nutrition tagged posts

How the UN, Monsanto and microbes can help improve global nutrition

On 1 April 2016, the United Nations General Assembly in New York, proclaimed a ‘UN Decade of Action on Nutrition’ to run from 2016 to 2025. This initiative by the UN is an approach which recognises the importance of tackling the fight against world hunger and malnutrition by working with the private sector.

It will be led by the Food and Agriculture Organization (FAO) and World Health Organization (WHO), in partnership with the World Food Programme (WFP), the International Fund for Agricultural Development (IFAD) and the United Nations Children’s Fund (UNICEF).

The fundamental role of the business community was already highlighted by Secretary-General Ban Ki-moon during the United Nations forum in September 2015...

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Fighting the hydra of science myths: an interview with Kavin Senapathy

We interviewed Kavin Senapthy on food myths and counter movements, food education and how consumers both in Europe and beyond can be better informed about where their food comes from and how it is produced.

Kavin Senapathy

Who is Kavin Senapathy?

Kavin Senapathy is a science communicator tackling myths on science, health and food. She is the co-Executive Director of international pro-science, pro-biotech organization March Against Myths, and co-author of “The Fear Babe: Shattering Vani Hari’s Glass House,” a book discussing popular food misconceptions and why they proliferate in the face of mountains of evidence against them...

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Monsanto publishes 2014 Sustainability Report

Monsanto today released its latest Sustainability Report, a 168-page report prepared in accordance with Global Reporting Initiative guidelines.

Since announcing its first sustainability commitment framework in 2008, the company has advanced its three sustainability principles: (1) improving the lives of farmers, workers and communities, (2) producing enough food to make a balanced meal accessible to all, and (3) conserving Earth’s resources and preserving the natural environment.

“When it comes to growing food, members of the food value chain have a tremendous responsibility and opportunity to advance sustainable agriculture,” said Jesus Madrazo, Monsanto’s Vice President of Corporate Engagement...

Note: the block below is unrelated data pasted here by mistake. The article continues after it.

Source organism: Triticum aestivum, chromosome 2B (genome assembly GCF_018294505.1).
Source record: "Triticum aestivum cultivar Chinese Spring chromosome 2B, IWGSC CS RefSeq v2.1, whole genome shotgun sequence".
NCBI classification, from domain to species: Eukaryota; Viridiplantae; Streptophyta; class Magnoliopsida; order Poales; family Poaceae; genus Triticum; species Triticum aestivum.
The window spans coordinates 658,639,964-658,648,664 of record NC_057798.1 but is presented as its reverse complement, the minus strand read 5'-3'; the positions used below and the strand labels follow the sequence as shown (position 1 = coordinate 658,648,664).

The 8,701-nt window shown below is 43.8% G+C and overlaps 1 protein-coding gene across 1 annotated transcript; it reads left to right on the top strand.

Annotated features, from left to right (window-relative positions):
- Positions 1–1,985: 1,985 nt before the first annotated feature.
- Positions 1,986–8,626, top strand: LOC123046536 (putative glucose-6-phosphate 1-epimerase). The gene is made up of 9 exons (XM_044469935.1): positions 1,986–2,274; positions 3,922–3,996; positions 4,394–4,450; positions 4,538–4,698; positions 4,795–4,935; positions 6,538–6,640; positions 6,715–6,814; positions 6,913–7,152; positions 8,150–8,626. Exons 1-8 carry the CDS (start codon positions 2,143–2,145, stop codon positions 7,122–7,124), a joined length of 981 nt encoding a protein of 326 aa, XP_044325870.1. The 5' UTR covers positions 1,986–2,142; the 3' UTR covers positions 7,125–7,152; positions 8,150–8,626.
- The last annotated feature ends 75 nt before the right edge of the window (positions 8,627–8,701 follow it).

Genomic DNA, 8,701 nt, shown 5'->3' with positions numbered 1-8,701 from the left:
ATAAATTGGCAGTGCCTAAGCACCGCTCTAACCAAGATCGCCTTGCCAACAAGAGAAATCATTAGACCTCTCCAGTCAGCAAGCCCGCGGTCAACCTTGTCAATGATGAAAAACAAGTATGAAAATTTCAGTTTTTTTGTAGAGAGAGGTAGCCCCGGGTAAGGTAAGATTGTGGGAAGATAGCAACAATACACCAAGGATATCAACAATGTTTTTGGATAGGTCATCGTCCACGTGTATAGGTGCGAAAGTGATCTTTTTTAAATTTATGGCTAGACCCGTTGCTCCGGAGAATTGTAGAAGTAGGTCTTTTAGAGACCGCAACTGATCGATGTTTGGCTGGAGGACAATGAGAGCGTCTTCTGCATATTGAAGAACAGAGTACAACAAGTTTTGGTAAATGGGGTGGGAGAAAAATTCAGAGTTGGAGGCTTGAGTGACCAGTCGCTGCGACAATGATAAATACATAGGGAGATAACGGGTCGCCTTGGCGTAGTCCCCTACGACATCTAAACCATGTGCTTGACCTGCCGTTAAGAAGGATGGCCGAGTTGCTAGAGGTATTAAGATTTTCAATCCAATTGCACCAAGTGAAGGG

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Monsanto launches new French website to help people discover our role in helping to make balanced diets more accessible (EN/FR)

FRA_D02S01_produce-113(4) Web Where does our food come from? Is it safe? Is it nutritious? Will we have enough food? Is intensive agriculture sustainable? What is plant breeding? What is biotechnology? What about pesticides? What, or who is Monsanto?

In the past, Monsanto has often struggled to explain its role in the food chain to consumers because, as a business-to-business seed company, Monsanto’s only customers are farmers and the occasional home vegetable gardener. Our corporate websites were written accordingly, for an expert audience of farmers, regulators and others who already know a lot about the way seeds are bred and grown and food is produced.

In order to better respond to consumers’ growing interest in how their food is produced, and to be transparent about Monsanto’s rather humble role in the food chai...

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Doing our part to help eradicate hunger and malnutrition

Last week, Alistair Hide, Monsanto’s Corporate Affairs Director for Europe, Middle East and Africa, attended the FAO/WHO-led International Conference on Nutrition (ICN2) in Rome. The event was a follow-up to the first FAO/WHO-led conference on nutrition held in 1992.

Held under the United Nations umbrella, the conference was convened to address malnutrition on a global scale, and agree on a framework for global action. Malnutrition–once more commonly associated with developing countries–concerns both lack of nutrition and obesity, and is seen as key to the war on non- communicable diseases (which are non- infectious and non- transmissible)  in both developing and developed countries.